This Is The Post That Goes Ping

Submitted by C B Wright on

... it lets you know that your author is still alive.

It's been a while since I've, uh... communicated? Other than posting to Twitter, which has become sort of a reflexive habit operating almost purely on muscle memory at this point. So I thought it would be a good idea to mention that I am still here.

Hi. I'm still here.

Throwing the Gun: The Pen and Cape Society's Superhero Podcast

Submitted by C B Wright on

Have I talked about this? I know I've tweeted about it, but I'm not sure I've ever talked about it here. Let me rectify that situation...

Shortly after I joined The Pen and Cape Society, four of us started a podcast. It's called Throwing the Gun (named after the trope where villains keep throwing their guns at superheroes) and it comes out... uh... every other month or so (I edit the podcast, and the editing process is usually the long pole in the tent). If you like podcasts and want to give another a try, we just released Episode 11. You can find the entire run in the links below.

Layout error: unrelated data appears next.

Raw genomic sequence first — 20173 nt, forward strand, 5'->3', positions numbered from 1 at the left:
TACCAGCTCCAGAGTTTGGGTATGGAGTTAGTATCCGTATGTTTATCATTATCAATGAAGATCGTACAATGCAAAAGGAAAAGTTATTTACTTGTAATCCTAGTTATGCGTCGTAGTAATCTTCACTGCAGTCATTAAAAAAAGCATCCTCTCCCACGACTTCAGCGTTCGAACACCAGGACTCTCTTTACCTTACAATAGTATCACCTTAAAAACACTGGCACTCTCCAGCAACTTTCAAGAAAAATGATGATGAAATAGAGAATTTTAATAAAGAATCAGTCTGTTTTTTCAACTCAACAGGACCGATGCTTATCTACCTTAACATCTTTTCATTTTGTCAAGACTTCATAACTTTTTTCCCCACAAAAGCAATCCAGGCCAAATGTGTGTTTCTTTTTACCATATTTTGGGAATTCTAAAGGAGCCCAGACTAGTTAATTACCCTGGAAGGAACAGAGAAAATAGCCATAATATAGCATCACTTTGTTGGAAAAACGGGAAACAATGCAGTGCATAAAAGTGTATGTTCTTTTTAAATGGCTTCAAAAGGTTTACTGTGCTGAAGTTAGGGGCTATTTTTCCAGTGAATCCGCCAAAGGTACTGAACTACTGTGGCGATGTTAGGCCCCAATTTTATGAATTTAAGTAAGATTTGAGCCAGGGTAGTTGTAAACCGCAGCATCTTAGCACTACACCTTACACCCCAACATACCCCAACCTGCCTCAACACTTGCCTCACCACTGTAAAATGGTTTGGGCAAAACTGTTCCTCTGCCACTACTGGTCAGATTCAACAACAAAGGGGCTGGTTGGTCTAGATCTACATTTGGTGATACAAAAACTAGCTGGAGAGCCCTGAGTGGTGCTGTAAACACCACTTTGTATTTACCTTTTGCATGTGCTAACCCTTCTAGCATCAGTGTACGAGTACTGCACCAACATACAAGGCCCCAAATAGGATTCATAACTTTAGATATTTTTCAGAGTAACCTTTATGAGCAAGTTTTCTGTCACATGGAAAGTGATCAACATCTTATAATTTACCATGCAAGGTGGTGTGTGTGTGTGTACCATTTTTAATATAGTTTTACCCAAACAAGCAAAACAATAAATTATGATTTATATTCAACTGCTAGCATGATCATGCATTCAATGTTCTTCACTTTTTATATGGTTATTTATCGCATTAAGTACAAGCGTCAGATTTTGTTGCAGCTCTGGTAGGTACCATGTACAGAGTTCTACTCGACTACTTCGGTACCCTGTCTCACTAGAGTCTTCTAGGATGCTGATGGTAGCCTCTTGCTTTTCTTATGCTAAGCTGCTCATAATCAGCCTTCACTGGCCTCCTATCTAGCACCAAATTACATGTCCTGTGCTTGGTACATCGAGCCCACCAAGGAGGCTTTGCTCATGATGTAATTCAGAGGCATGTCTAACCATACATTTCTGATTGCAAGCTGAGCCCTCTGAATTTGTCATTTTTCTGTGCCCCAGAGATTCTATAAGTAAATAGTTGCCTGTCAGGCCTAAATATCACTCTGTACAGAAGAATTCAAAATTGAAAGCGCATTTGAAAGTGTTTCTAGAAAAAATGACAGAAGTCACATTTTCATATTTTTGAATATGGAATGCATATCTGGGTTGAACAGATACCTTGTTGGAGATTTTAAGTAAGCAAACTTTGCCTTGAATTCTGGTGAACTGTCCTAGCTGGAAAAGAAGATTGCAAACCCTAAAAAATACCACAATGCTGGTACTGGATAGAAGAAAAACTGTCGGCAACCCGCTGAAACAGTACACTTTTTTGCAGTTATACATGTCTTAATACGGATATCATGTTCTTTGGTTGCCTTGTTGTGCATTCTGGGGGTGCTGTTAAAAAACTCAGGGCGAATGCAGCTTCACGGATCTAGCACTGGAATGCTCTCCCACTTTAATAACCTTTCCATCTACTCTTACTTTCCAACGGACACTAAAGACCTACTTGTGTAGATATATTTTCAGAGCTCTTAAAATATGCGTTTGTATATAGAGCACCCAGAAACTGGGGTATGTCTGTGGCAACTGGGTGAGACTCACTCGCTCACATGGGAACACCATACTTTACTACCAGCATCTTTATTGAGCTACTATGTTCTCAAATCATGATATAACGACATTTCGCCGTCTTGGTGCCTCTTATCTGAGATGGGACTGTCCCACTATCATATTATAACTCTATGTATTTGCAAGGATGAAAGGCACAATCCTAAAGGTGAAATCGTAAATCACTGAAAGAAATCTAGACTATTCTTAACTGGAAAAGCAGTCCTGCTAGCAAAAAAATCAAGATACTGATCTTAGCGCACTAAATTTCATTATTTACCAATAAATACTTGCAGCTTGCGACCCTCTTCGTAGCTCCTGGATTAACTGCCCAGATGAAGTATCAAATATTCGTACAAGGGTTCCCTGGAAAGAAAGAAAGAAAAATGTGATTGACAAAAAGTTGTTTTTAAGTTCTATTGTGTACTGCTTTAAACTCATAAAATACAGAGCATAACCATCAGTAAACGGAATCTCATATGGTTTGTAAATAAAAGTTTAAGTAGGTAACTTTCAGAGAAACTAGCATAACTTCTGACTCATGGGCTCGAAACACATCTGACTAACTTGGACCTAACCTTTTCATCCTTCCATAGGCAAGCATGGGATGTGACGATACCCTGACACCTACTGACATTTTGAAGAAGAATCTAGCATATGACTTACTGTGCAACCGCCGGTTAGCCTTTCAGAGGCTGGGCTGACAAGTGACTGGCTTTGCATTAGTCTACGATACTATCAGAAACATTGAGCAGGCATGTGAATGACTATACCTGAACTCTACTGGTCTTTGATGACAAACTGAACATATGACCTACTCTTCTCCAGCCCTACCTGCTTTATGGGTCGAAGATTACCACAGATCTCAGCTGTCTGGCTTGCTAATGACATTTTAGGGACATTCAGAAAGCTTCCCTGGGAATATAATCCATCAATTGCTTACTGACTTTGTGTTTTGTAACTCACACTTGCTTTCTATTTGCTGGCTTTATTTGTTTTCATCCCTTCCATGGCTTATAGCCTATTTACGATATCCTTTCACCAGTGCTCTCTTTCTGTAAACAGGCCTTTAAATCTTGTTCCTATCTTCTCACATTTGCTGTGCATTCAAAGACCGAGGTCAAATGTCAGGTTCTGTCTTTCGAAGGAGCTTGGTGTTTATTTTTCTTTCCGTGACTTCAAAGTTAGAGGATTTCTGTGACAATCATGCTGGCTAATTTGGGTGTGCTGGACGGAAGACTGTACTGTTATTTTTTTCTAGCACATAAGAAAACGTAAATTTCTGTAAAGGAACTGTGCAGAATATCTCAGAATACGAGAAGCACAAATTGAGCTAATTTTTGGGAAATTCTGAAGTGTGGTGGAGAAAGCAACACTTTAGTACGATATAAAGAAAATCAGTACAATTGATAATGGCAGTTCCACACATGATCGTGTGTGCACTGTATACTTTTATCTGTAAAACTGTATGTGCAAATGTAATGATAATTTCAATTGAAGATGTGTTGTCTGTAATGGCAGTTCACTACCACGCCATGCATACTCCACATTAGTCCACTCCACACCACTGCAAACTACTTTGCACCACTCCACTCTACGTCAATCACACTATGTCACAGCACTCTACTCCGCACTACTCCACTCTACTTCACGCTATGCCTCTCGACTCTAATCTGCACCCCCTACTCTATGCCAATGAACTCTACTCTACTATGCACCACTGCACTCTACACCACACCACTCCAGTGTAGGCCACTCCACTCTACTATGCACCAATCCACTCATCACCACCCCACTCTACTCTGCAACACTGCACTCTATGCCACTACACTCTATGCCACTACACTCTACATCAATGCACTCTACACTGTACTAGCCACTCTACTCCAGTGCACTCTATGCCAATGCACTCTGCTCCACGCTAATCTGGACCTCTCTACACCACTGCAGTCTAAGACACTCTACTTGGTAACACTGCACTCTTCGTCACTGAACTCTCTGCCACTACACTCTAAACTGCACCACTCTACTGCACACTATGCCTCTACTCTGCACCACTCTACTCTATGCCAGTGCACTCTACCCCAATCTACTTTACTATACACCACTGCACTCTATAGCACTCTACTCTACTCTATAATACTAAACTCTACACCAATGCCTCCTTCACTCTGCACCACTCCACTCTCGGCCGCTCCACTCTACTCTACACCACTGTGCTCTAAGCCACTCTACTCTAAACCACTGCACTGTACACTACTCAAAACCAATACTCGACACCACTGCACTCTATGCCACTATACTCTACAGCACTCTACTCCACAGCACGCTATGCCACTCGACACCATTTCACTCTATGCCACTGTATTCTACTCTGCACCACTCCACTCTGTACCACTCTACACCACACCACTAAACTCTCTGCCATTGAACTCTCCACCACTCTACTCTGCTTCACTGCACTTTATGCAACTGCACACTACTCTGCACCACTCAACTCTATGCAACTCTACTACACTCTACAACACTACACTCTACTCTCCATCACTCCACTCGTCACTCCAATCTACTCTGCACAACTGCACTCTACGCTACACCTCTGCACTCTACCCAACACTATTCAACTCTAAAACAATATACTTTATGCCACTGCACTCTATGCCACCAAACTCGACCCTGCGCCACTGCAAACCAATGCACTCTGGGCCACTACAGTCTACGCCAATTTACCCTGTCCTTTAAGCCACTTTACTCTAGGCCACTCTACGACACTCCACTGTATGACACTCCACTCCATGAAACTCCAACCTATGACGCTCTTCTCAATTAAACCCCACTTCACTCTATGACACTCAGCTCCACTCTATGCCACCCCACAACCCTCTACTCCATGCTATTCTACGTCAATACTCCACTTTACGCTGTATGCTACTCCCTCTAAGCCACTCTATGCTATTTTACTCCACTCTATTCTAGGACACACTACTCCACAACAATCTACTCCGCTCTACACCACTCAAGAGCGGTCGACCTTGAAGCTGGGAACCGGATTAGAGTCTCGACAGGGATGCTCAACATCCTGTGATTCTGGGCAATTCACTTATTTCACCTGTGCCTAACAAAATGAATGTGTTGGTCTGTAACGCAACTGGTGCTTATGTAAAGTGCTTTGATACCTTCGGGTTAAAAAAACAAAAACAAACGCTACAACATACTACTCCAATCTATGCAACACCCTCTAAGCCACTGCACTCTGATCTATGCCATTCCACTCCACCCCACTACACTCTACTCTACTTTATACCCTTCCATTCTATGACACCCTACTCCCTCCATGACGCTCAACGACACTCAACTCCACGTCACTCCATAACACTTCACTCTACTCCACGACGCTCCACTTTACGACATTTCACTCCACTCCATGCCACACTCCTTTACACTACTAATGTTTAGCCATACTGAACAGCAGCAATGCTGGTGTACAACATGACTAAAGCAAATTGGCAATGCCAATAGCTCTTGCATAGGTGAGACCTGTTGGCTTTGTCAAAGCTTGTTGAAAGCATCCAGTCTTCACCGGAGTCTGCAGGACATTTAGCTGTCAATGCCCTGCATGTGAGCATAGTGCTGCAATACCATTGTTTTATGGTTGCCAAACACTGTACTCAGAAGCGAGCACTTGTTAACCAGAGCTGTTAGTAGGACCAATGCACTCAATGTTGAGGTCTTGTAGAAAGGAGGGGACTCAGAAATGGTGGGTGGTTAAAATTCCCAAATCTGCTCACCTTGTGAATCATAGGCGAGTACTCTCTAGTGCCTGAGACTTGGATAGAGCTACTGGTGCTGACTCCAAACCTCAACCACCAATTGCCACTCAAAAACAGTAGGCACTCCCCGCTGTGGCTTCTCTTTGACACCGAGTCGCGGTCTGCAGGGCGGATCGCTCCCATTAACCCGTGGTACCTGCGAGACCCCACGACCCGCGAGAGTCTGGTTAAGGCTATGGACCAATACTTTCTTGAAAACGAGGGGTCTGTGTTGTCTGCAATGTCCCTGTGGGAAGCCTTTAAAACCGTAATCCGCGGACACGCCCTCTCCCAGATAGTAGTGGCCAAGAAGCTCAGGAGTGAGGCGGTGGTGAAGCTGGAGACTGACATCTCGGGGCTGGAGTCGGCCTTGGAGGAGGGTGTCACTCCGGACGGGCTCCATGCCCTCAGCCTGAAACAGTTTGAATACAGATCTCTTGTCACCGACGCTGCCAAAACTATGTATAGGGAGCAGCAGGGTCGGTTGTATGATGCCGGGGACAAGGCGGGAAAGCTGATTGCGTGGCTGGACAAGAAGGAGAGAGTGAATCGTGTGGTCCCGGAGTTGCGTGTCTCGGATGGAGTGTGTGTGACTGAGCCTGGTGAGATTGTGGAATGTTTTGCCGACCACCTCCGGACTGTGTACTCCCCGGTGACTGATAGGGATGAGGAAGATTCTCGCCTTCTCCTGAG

The First Year of Curveball is now Free

Submitted by C B Wright on

I know the website has been pretty quiet for the last month, but I've actually been working rather furiously to try to get some things done.

Last October I got the Year One and Year Two runs of Curveball professionally edited, which I then used to update the Curveball Year One Omnibus, and then release Curveball Year Two. Since then I've been trying to move those edits into the individual issues. I finally finished that last week, and delivered a batch of updated issues for my Patreon Subscribers.

Now I've finally updated the versions I sell online, and on top of it all I've also made Issues 1-12 completely free.

101101

Submitted by C B Wright on

I'm 45 today!

Today, in honor of my birthday, I am getting in a car and traveling 10-15 hours (depending on traffic and stops) in order to spend the week with family.

Help Desk Turns 20

Submitted by C B Wright on

In 1993 I’d just graduated college and I decided I wanted to do two things: play punk rock music and publish a radical political newspaper or magazine. To do the first I needed a band; to do the second, I needed a printing press.

I had no idea how to actually put a band together. Putting a band together required people skills—while I’m not exactly a recluse, I’m not good at forging alliances. I’d done some solo recording in the past and hoped that would entice like-minded musicians to sort of drift my way, and then Step Three, and then Profit.

That never happened.

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